Beulah, Gene Autry, Emma Blowgun's Last Stand, Ballad of the Lonely Agronaut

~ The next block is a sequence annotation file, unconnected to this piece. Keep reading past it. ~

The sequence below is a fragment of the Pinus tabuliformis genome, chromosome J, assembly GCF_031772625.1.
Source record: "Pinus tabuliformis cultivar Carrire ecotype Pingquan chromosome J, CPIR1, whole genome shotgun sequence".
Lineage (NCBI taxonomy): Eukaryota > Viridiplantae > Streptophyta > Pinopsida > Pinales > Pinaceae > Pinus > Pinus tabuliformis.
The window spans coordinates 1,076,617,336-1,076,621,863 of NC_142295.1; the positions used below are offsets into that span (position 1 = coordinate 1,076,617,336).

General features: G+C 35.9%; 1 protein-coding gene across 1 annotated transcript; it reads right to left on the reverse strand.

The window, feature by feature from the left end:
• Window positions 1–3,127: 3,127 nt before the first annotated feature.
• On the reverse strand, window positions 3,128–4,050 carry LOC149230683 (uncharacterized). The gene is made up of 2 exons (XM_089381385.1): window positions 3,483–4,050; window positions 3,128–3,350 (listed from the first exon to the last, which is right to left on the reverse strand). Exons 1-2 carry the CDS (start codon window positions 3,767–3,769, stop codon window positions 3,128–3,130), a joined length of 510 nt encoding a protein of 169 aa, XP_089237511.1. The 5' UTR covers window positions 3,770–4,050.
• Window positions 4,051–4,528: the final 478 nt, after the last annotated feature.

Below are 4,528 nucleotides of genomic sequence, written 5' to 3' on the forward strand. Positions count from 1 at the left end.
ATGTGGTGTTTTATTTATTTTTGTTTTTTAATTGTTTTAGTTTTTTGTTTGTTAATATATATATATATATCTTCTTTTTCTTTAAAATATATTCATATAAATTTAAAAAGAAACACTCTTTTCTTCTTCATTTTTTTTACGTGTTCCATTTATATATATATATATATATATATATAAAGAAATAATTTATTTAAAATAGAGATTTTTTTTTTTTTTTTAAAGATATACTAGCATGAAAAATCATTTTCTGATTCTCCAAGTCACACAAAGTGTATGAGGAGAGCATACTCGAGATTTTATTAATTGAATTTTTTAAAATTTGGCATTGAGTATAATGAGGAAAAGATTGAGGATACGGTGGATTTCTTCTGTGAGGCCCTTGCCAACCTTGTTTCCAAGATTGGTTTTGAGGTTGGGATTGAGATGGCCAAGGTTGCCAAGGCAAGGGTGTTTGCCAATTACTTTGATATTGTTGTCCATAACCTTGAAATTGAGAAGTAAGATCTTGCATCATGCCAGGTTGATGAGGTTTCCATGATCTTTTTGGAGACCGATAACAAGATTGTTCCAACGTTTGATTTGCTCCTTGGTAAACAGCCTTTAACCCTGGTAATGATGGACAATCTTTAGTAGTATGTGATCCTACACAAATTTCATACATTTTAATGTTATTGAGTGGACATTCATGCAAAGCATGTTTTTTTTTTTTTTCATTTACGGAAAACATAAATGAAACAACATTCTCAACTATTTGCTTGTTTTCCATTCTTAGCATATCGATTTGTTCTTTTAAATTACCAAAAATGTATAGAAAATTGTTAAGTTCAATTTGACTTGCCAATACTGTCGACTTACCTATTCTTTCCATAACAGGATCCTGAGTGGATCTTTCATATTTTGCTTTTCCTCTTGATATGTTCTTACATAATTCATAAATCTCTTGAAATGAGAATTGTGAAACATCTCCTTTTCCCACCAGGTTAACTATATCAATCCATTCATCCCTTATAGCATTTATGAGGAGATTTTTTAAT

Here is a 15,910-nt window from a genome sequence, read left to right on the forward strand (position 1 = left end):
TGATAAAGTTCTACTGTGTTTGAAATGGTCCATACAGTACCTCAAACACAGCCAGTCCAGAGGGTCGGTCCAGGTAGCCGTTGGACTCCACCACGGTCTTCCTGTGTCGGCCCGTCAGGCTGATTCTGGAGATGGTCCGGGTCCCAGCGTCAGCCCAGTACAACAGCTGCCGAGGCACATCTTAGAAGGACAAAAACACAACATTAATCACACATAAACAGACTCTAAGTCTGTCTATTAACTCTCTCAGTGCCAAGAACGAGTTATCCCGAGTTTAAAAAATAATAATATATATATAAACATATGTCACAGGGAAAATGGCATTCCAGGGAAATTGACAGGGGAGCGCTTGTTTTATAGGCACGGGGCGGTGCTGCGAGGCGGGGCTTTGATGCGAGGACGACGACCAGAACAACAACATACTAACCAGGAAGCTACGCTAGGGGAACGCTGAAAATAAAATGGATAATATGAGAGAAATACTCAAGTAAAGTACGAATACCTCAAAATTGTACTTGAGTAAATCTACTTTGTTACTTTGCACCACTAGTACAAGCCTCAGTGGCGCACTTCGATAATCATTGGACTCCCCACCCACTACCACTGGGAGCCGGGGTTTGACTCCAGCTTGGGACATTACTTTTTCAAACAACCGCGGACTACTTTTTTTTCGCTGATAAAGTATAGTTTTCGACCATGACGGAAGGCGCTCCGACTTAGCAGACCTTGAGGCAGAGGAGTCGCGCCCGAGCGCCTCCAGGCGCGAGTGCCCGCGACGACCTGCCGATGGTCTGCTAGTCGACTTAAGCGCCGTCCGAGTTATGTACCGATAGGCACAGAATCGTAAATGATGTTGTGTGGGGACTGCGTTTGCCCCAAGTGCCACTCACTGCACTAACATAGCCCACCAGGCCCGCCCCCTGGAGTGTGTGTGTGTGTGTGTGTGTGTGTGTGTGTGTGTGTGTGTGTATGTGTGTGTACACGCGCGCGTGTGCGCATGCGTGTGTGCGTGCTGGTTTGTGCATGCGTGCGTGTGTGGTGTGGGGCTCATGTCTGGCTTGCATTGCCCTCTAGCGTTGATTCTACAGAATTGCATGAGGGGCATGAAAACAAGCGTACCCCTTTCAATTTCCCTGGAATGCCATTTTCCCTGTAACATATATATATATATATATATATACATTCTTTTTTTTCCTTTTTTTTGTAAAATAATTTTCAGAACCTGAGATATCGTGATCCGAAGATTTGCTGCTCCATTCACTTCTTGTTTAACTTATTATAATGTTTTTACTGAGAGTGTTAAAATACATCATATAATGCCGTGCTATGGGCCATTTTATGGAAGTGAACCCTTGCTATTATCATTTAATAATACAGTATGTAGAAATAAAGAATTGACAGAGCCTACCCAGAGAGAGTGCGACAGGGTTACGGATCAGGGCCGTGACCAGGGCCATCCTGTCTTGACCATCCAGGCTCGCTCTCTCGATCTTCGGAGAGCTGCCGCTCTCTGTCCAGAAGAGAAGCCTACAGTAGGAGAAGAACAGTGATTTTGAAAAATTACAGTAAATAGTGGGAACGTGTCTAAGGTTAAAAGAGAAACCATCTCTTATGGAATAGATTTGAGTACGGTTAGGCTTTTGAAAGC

Beulah was formed in a mail room in San Fransisco when Miles Kurosky and Bill Swan decided they both liked the same music, well mostly.  This is the kind of story yours truly can get behind due to own desire to hatch great ideas when I worked in a mail room.  Robert Schneider of the Apples in Stereo hooked them into Elephant 6 when he heard their first demo, and before you knew it, Beulah was one of E6’s shining stars of indie rock.  The thing I love about the Elephant 6 Collective was how they all intermingled with each other and helped out other bands when they recorded and went on tour.  The “collective” part of the moniker was no bullshit, as this was a band of boys and girls who all loved the same music, and all dreamed of becoming rock stars.  They remind me of the way certain underground comedy teams were forming around this time in the mid 90s like Upright Citizens Brigade and the State.  Creative young people in the 90s all saw the value in sharing, working together, and having fun, despite rivalries, which were never too serious.  Beulah is that band, constantly swapping members with Of Montreal, Olivia Tremor Control, and the Apples.  Musically, Beulah has a gorgeous storytelling quality to their songs.  Most of them begin somewhere in the middle, and the music is so energetic and uplifting, that you just go along for the ride, no matter how out of context the lyrical content seems.  The only thing I know about “Gene Autry” is that it was released on 9/11/01, bestowing it’s sweet sadness with even more mysticism.  “Emma Blowgun’s Last Stand” has some of the greatest lyrics you’ll find in an indie rock song.  Lastly, my favorite, “Ballad of the Lonely Agronaut,” I’ve played 1000 times.  I always kept swept up in its tale of American exploration, and its ceaselessly catchy structure.  The song bursts out the gate with an enthusiastic melody that just hooks you instantly.  Also, the line, “gold is coated with gold on the languid hills, where they wait for hours and hours, cool grey ladies from Shirley’s loan us cheer, as they sat for hours and hours,” is so wonderful, and I have no idea what it means, but its been stuck in my head forever.  Beulah broke up in 2004 because their last record, Yoko, despite the best reviews of their career, failed to go gold, a huge goal for the band never reached.  The recording of that album, which featured the breakup of Miles and his long term girlfriend, and three other band member divorces, was dark and difficult, and took its toll on the group’s psyche.  It was a bit of a burnout for one of the most unique and creative bands of the late 90s/early 00’s, but they certainly left a legacy as one of America’s best underground bands with one of the most devoted fan bases.


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